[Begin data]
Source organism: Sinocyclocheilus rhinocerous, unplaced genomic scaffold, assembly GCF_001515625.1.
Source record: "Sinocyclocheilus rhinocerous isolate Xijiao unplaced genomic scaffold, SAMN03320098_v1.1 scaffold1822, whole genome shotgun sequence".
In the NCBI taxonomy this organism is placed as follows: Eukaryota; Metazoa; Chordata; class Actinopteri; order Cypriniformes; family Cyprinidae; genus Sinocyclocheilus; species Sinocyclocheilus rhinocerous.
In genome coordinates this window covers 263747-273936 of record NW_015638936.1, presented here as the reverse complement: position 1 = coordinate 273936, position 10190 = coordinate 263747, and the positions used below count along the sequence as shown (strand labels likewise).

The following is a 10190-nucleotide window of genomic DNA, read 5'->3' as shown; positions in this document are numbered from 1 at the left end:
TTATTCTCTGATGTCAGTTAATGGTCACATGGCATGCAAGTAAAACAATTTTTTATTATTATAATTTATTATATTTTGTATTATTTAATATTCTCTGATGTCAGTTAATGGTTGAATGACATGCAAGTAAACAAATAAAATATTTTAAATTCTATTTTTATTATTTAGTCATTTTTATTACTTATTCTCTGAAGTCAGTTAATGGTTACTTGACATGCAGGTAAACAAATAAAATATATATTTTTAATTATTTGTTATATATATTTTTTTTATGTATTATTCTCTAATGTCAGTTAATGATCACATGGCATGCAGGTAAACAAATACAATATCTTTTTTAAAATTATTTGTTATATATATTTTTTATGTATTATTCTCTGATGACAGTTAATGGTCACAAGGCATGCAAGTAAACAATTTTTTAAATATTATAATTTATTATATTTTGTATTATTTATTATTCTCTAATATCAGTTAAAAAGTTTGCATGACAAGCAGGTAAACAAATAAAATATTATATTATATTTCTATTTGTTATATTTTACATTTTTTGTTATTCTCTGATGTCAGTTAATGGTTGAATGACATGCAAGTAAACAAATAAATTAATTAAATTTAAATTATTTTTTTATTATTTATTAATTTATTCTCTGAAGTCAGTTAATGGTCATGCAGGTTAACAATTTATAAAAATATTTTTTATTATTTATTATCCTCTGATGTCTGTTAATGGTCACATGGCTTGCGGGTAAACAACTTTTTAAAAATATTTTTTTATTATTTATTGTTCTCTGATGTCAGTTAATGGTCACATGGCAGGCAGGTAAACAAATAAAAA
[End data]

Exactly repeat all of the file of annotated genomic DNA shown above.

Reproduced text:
Source organism: Sinocyclocheilus rhinocerous, unplaced genomic scaffold, assembly GCF_001515625.1.
Source record: "Sinocyclocheilus rhinocerous isolate Xijiao unplaced genomic scaffold, SAMN03320098_v1.1 scaffold1822, whole genome shotgun sequence".
In the NCBI taxonomy this organism is placed as follows: Eukaryota; Metazoa; Chordata; class Actinopteri; order Cypriniformes; family Cyprinidae; genus Sinocyclocheilus; species Sinocyclocheilus rhinocerous.
In genome coordinates this window covers 263747-273936 of record NW_015638936.1, presented here as the reverse complement: position 1 = coordinate 273936, position 10190 = coordinate 263747, and the positions used below count along the sequence as shown (strand labels likewise).

The following is a 10190-nucleotide window of genomic DNA, read 5'->3' as shown; positions in this document are numbered from 1 at the left end:
TTATTCTCTGATGTCAGTTAATGGTCACATGGCATGCAAGTAAAACAATTTTTTATTATTATAATTTATTATATTTTGTATTATTTAATATTCTCTGATGTCAGTTAATGGTTGAATGACATGCAAGTAAACAAATAAAATATTTTAAATTCTATTTTTATTATTTAGTCATTTTTATTACTTATTCTCTGAAGTCAGTTAATGGTTACTTGACATGCAGGTAAACAAATAAAATATATATTTTTAATTATTTGTTATATATATTTTTTTTATGTATTATTCTCTAATGTCAGTTAATGATCACATGGCATGCAGGTAAACAAATACAATATCTTTTTTAAAATTATTTGTTATATATATTTTTTATGTATTATTCTCTGATGACAGTTAATGGTCACAAGGCATGCAAGTAAACAATTTTTTAAATATTATAATTTATTATATTTTGTATTATTTATTATTCTCTAATATCAGTTAAAAAGTTTGCATGACAAGCAGGTAAACAAATAAAATATTATATTATATTTCTATTTGTTATATTTTACATTTTTTGTTATTCTCTGATGTCAGTTAATGGTTGAATGACATGCAAGTAAACAAATAAATTAATTAAATTTAAATTATTTTTTTATTATTTATTAATTTATTCTCTGAAGTCAGTTAATGGTCATGCAGGTTAACAATTTATAAAAATATTTTTTATTATTTATTATCCTCTGATGTCTGTTAATGGTCACATGGCTTGCGGGTAAACAACTTTTTAAAAATATTTTTTTATTATTTATTGTTCTCTGATGTCAGTTAATGGTCACATGGCAGGCAGGTAAACAAATAAAAA